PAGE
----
Resolute SAG Seeks Strike Vote in January10 Dec, 2008 By: Erik Gruenwedel
The union representing movie and television actors Dec. 10 said it would formally send strike authorization ballots to members Jan. 2, 2009, with the results tabulated Jan. 23.
If 75% of the Screen Actors Guild’s (SAG) 120,000 members approve a strike against the Alliance of Motion Picture and Television Producers (AMPTP), the union’s national board could authorize Hollywood actors’ first major work stoppage since 1980.
Both sides, which have failed to find agreement despite involvement of a federal mediator, have been working under the previous labor contract, which expired June 30.
SAG president Alan Rosenberg said a “yes” vote would send a strong message to the studios and empower union negotiators with the threat of a strike.
“Our objective remains to get a deal that SAG members will ratify — not to go on strike," Doug Allen, SAG national executive director and chief negotiator, said in a statement.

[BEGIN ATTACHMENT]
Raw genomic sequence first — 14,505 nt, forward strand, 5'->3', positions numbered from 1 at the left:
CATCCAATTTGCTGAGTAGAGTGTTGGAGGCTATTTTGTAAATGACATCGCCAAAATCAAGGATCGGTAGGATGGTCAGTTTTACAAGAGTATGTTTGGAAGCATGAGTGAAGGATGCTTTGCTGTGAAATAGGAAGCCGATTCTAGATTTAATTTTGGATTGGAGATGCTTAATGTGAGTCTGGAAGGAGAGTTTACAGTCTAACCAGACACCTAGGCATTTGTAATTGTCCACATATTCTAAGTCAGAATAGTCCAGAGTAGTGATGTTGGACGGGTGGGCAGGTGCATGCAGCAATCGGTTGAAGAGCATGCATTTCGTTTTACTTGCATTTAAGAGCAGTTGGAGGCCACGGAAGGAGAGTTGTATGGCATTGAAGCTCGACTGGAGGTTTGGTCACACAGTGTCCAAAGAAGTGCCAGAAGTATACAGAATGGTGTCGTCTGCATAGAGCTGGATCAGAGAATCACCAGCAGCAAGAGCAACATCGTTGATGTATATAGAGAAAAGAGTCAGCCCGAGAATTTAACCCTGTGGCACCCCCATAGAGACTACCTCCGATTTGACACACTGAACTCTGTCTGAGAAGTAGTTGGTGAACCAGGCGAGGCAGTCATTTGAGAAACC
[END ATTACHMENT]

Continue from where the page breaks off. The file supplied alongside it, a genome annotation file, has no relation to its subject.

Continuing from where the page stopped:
Actors are seeking greater compensation from Internet distribution, in addition to revamping the 20-year-old home video residual agreement, which studios have steadfastly refused to address. The agreement originally applied to VHS, but the subsequent arrival of DVD and Blu-ray Disc made potential residuals a more lucrative prospect.
In addition to increased minimums, pension and health care provisions, the new contract presented by the AMPTP offers jurisdiction on new-media programs, in addition to first-ever residuals on ad-supported streams of movies, TV shows, permanent downloads (burn to disc), original and derivative new-media programs.
The AMPTP said SAG members are being asked to bail out their union’s failed negotiating efforts by going on strike during one of the worst economic periods in history.
“We hope that working actors will study our contract offer carefully and come to the conclusion that no strike can solve the problems that have been created by SAG's own failed negotiation strategy,” the trade group said in a statement.